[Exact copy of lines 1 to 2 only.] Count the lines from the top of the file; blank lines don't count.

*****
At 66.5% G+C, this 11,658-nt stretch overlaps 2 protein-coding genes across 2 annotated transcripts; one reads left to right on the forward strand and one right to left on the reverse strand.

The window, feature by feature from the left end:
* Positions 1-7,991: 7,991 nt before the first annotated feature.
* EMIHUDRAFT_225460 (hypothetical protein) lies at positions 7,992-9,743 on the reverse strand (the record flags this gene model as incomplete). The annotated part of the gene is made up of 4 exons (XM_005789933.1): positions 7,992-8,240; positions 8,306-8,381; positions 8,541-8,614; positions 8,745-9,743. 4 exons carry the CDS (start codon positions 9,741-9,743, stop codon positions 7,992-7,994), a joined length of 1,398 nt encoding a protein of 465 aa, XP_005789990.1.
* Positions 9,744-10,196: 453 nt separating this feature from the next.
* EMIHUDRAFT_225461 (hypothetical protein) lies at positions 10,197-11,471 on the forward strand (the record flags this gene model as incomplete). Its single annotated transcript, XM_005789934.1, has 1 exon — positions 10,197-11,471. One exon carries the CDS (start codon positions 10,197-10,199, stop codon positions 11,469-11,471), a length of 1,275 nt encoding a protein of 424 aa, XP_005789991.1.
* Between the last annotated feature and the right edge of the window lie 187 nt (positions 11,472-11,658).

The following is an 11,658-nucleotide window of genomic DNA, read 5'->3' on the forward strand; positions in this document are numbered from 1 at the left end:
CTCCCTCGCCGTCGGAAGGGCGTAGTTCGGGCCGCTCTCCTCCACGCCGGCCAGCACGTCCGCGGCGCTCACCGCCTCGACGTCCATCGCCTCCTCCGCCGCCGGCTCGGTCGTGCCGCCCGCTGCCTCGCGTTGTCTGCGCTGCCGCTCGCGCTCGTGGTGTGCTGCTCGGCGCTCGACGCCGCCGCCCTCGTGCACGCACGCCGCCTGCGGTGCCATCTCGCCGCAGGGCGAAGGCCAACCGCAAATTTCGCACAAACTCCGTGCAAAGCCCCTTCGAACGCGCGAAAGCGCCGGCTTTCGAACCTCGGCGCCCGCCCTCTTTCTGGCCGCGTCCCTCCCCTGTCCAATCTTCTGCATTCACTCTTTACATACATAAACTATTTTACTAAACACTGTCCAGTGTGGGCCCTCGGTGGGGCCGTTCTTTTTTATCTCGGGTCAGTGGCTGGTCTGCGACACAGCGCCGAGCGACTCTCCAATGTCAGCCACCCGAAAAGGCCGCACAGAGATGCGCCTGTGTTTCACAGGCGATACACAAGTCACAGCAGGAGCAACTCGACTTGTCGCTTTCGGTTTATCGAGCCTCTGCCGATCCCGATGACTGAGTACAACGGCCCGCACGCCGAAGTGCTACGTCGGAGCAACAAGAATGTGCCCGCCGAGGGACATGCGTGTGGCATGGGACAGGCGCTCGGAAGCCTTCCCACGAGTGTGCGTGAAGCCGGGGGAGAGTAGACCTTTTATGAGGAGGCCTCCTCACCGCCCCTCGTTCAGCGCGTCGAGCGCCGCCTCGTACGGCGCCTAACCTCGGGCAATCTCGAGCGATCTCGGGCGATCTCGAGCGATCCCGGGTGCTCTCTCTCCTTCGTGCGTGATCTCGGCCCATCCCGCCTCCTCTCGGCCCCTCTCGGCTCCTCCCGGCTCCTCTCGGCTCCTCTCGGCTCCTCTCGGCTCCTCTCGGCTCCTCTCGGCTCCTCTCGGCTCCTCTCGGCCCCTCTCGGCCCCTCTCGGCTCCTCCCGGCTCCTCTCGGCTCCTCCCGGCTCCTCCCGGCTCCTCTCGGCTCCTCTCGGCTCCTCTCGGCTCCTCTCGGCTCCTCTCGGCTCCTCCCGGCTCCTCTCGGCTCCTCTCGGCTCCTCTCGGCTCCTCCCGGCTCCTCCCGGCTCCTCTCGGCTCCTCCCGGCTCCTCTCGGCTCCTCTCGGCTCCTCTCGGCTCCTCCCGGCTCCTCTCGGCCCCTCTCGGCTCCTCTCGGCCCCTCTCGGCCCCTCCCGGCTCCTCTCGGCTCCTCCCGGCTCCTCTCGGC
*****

At 66.5% G+C, this 11,658-nt stretch overlaps 2 protein-coding genes across 2 annotated transcripts; one reads left to right on the forward strand and one right to left on the reverse strand.

The window, feature by feature from the left end: